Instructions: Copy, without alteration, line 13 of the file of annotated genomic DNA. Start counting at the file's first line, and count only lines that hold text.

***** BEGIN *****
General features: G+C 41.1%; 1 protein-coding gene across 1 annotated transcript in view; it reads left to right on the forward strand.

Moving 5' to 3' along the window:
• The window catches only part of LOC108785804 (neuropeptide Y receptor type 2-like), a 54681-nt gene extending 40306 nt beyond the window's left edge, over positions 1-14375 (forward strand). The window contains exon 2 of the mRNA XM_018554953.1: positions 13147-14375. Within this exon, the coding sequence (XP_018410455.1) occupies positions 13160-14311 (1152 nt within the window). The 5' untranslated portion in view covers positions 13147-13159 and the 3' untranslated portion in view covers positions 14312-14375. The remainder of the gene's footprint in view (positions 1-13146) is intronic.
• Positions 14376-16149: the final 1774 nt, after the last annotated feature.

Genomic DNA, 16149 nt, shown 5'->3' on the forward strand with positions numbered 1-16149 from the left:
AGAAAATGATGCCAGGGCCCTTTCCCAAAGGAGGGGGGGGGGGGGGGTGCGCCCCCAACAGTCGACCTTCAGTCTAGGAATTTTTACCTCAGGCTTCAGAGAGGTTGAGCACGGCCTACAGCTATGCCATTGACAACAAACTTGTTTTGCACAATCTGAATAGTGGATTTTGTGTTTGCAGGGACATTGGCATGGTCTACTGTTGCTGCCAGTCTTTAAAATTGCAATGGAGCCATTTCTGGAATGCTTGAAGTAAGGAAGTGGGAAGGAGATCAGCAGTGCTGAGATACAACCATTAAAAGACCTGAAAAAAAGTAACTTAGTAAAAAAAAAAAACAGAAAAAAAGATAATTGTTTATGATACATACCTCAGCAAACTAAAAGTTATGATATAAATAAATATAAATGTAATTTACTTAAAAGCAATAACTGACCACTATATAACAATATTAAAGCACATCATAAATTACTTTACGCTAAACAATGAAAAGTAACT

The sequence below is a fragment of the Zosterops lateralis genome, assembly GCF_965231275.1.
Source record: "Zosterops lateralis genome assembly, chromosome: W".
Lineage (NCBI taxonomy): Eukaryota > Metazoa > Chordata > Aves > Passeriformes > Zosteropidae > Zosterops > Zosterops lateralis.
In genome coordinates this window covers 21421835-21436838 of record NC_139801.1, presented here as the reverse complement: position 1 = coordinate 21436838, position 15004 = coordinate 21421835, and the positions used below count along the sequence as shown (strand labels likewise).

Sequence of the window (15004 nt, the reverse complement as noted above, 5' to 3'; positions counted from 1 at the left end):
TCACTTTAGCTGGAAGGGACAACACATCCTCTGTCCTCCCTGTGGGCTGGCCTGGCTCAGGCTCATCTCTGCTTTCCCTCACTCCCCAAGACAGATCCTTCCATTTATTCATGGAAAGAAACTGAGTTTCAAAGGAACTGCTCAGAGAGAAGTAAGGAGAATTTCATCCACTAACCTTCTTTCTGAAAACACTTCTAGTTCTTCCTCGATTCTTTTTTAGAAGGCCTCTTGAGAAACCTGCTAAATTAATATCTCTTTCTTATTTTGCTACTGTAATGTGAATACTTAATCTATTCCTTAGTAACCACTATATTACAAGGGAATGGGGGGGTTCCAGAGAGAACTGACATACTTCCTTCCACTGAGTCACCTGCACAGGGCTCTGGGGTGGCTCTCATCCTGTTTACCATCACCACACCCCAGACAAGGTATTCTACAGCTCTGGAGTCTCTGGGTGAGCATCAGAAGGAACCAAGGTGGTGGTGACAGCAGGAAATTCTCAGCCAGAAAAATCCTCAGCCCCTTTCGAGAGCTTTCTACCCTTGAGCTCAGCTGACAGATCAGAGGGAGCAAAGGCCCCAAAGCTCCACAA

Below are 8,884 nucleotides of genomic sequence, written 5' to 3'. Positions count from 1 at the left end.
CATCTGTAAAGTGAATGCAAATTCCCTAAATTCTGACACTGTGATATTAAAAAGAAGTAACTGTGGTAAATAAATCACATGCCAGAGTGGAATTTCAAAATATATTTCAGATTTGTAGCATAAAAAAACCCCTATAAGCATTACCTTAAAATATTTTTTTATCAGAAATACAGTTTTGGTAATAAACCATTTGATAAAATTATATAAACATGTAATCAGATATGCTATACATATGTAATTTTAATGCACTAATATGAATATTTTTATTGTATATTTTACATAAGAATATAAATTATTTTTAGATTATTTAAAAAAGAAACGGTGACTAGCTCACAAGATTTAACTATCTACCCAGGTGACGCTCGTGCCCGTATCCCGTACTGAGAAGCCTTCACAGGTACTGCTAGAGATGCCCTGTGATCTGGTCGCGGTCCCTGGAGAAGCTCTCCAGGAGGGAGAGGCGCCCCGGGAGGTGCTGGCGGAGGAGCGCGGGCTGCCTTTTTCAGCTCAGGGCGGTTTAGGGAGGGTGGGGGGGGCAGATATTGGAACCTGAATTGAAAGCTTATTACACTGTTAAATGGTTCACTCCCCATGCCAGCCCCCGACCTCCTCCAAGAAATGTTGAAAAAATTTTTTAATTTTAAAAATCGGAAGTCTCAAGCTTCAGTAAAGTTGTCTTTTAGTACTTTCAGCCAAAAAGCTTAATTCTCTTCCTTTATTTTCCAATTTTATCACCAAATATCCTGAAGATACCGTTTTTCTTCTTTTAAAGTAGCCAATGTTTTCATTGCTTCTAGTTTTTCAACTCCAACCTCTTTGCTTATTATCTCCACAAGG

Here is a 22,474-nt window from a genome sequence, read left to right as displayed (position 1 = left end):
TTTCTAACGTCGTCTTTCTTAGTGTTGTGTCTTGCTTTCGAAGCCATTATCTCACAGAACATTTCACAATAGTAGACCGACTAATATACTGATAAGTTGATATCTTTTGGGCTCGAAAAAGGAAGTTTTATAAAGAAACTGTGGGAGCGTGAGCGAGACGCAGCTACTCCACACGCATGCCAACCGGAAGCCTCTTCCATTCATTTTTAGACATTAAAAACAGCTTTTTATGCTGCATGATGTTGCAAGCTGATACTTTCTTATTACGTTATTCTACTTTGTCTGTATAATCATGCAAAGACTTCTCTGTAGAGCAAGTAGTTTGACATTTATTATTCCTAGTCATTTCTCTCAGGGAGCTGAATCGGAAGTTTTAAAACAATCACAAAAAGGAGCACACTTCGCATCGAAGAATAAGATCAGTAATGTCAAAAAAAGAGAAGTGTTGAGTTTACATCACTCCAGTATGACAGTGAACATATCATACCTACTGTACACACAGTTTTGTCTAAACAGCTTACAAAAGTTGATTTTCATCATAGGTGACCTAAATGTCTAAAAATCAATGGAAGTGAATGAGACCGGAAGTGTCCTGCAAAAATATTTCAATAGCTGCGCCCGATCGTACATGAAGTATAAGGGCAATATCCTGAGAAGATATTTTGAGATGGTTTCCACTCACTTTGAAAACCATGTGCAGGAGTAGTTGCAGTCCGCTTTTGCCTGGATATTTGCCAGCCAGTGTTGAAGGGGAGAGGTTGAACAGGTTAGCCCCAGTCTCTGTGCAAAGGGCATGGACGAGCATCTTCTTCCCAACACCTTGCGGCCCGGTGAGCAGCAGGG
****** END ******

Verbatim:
Below are 8,884 nucleotides of genomic sequence, written 5' to 3'. Positions count from 1 at the left end.